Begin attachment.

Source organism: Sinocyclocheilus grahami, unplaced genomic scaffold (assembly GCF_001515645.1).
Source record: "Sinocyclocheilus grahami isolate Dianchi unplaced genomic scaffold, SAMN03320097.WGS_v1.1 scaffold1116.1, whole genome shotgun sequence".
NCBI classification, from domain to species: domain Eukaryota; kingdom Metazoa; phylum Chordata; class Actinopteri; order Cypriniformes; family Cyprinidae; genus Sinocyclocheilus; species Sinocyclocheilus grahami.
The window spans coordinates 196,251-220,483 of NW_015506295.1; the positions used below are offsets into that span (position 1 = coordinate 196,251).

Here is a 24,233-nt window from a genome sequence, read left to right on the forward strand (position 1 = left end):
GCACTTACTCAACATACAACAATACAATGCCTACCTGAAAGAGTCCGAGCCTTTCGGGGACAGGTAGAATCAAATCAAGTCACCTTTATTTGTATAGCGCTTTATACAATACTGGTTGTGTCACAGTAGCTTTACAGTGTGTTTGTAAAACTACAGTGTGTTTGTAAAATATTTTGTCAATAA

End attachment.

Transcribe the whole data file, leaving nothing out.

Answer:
Source organism: Sinocyclocheilus grahami, unplaced genomic scaffold (assembly GCF_001515645.1).
Source record: "Sinocyclocheilus grahami isolate Dianchi unplaced genomic scaffold, SAMN03320097.WGS_v1.1 scaffold1116.1, whole genome shotgun sequence".
NCBI classification, from domain to species: domain Eukaryota; kingdom Metazoa; phylum Chordata; class Actinopteri; order Cypriniformes; family Cyprinidae; genus Sinocyclocheilus; species Sinocyclocheilus grahami.
The window spans coordinates 196,251-220,483 of NW_015506295.1; the positions used below are offsets into that span (position 1 = coordinate 196,251).

Here is a 24,233-nt window from a genome sequence, read left to right on the forward strand (position 1 = left end):
GCACTTACTCAACATACAACAATACAATGCCTACCTGAAAGAGTCCGAGCCTTTCGGGGACAGGTAGAATCAAATCAAGTCACCTTTATTTGTATAGCGCTTTATACAATACTGGTTGTGTCACAGTAGCTTTACAGTGTGTTTGTAAAACTACAGTGTGTTTGTAAAATATTTTGTCAATAA